Wisconsin Gov. Scott Walker, a Republican presidential hopeful, talks with Linda and Clark Bredahl of Greenfield, Iowa, during a meet and greet with local residents on Aug. 27 in Greenfield, Iowa. (Charlie Neibergall/AP)

One of politics' most reliable polls has found first-time candidates Donald Trump and Ben Carson galloping to big leads in the Iowa caucuses. The Des Moines Register/Bloomberg Politics poll, released Saturday night, also finds one-time front-runner Scott Walker, governor of neighboring Wisconsin, losing the dominance he's had all year.

The poll of 400 likely Republican caucus-goers finds Trump experiencing the biggest overall surge in support, leading a thriving pack of outsiders. In May, before the tycoon officially entered the Republican primaries, the DMR/BPol survey found him at just 4 percent support, with a toxic favorable rating of -36 points. The new poll finds Trump at 23 percent, and a positive favorable rating of 26 points, a dramatic reversal in voter opinion. Carson has surged by eight points, from 10 to 18 percent, and seen his favorable rating surge from +41 to +71.

Two candidates seeking office for just the second time also saw notable gains. Carly Fiorina, the former CEO of Hewlett-Packard, saw a jump from just 2 to 5 percent, but her favorable numbers rose from +26 to +49, a gain reflected in the high number of Republicans calling her their second choice. Sen. Ted Cruz (R-Tex.) rose from 5 to 8 percent, with smaller but notable growth in his favorable numbers.

Those gains came at the expense of more experienced candidates — starting with Walker. He tumbled from 17 percent support to 8 percent, despite boasting some of the highest favorable ratings of anyone in the race. Former Florida governor Jeb Bush fared no better, slipping from 9 percent to 6 percent as his favorable rating remained underwater.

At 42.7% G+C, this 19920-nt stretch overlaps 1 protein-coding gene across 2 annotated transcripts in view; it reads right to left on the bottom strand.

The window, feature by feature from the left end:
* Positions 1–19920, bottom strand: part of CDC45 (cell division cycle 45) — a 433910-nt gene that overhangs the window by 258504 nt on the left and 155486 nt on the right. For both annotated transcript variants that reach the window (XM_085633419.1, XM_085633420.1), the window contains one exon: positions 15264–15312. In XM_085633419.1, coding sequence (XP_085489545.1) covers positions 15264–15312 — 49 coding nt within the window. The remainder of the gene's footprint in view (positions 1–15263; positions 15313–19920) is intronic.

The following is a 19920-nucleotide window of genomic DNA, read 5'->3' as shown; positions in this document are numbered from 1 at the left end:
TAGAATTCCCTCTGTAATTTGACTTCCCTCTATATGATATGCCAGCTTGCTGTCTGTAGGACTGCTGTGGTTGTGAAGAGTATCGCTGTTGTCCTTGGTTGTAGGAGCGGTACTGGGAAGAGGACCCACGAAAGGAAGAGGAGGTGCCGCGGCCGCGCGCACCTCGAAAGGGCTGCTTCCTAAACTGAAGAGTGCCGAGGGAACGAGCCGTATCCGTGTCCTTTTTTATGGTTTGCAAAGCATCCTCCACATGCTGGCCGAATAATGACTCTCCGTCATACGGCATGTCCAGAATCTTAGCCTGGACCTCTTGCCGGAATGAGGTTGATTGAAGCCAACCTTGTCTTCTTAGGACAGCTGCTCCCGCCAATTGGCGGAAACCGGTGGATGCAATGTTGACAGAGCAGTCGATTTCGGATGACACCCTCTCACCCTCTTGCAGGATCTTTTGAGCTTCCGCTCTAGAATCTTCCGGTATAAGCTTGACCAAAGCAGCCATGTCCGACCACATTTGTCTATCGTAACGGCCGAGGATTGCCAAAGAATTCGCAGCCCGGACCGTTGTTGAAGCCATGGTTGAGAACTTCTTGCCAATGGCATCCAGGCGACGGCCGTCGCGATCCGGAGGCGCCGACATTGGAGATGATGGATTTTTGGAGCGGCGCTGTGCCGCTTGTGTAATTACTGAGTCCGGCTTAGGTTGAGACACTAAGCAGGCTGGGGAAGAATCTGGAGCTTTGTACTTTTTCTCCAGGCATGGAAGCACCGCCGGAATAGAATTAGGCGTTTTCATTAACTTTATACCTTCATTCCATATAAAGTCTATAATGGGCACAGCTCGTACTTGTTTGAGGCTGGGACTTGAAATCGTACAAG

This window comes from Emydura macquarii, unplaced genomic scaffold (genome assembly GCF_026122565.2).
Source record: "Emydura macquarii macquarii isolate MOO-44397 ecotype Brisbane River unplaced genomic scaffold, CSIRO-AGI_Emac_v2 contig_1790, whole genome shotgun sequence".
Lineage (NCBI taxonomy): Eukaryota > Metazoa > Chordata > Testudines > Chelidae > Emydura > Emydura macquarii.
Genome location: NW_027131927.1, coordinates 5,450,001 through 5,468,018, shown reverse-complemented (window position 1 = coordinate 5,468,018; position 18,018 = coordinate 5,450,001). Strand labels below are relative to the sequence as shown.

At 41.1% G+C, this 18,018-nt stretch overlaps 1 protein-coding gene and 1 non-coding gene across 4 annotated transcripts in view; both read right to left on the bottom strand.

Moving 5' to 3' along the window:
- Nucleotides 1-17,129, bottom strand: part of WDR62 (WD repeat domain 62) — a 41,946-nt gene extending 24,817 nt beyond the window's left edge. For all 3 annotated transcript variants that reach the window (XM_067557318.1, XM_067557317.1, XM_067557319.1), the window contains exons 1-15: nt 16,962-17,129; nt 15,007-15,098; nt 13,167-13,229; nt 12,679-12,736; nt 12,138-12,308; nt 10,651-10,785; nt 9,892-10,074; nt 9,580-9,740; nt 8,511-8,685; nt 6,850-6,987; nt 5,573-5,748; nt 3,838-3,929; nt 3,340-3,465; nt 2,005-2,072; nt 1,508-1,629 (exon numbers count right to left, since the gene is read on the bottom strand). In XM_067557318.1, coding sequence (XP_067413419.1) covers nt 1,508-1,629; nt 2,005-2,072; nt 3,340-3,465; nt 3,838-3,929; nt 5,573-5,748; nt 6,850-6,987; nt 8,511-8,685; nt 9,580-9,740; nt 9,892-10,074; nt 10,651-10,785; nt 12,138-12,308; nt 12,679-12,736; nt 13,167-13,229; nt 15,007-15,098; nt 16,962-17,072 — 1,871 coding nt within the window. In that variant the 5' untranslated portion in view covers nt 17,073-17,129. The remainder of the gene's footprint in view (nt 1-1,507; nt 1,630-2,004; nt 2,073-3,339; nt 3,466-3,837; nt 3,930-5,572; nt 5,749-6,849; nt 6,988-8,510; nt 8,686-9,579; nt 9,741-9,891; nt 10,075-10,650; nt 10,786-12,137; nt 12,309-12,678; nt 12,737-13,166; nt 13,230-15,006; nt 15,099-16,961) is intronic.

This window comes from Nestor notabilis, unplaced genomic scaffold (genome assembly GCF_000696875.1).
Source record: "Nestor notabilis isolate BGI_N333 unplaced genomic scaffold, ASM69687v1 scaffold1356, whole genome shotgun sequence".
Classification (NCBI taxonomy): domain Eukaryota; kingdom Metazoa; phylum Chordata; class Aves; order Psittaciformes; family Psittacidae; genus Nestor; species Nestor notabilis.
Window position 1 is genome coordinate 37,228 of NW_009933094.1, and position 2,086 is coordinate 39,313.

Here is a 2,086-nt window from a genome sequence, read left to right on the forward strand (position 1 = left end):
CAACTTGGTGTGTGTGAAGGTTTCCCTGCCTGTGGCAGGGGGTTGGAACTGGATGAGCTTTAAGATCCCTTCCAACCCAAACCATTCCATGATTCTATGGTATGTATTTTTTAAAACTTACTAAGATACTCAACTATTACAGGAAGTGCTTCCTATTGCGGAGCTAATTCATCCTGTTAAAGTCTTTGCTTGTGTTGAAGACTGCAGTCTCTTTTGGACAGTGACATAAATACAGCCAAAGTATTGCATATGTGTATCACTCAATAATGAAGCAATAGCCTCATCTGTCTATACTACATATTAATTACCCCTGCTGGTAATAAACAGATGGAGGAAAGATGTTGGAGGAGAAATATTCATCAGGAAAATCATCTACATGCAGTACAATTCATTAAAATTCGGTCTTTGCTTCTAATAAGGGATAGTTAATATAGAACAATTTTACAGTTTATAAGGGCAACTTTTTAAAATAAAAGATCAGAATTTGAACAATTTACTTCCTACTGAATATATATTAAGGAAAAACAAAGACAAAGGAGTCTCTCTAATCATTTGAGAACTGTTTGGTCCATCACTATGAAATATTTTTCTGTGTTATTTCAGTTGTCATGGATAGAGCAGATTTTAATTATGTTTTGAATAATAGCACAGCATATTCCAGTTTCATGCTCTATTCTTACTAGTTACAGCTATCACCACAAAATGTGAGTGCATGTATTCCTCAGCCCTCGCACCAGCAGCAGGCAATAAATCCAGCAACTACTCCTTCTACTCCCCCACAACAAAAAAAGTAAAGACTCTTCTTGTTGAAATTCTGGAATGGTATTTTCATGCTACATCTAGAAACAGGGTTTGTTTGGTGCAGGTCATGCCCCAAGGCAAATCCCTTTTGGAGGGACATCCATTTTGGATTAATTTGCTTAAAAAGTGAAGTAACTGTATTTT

But Bush never had as much riding on Iowa as Walker, who had a breakout moment at a January candidate summit in Des Moines and spent eight months leading local polls. The former frontrunner spent the summer trying and eventually struggling to stick to his narrative, of a tightwad governor waging an "unintimidated" war against government waste and labor unions. Like Bush, he's struggled to answer questions thrown into the race by Trump — most recently, whether he would do away with the 14th Amendment's granting of citizenship to anyone born in America.

Almost every other candidate in the field saw his support slip or flatline since May. Sen. Rand Paul (R-Ky.), who has been particularly hurt by the rise of the chaotic Trump campaign, fell from 10 percent to 4 percent while his favorables sank. Fifty-five percent of GOP caucus-goers viewed him favorably in May; just 39 percent do so now. Former Arkansas governor Mike Huckabee, the winner of the 2008 caucuses, saw no comparable move in his favorable numbers, but he slipped from 9 percent support to a tie with Paul.

The field's other also-rans fared even worse than Huckabee. Former Texas governor Rick Perry, whose strapped campaign has stopped paying some staff, careened from 3 percent to 1 percent — with just 2 percent of Republicans viewing him as a second choice. Former Pennsylvania senator Rick Santorum, the narrow winner of 2012's caucuses, watched his support fall from 6 percent to 1 percent, even as he spent more time and held more events in the Hawkeye state than any candidate.

"People don't understand," Santorum told the Des Moines Register after one summer event drew a crowd of four people. "One guy in there said, 'I'll speak for you at the caucus.' That's maybe eight votes that you wouldn't otherwise get."

The poll's biggest "establishment" winners may have been a swing state candidate running in single digits. Sen. Marco Rubio (R-Fla.) stayed steady at 6 percent from May to August. In that time, his favorable rating grew from 60 to 67 percent.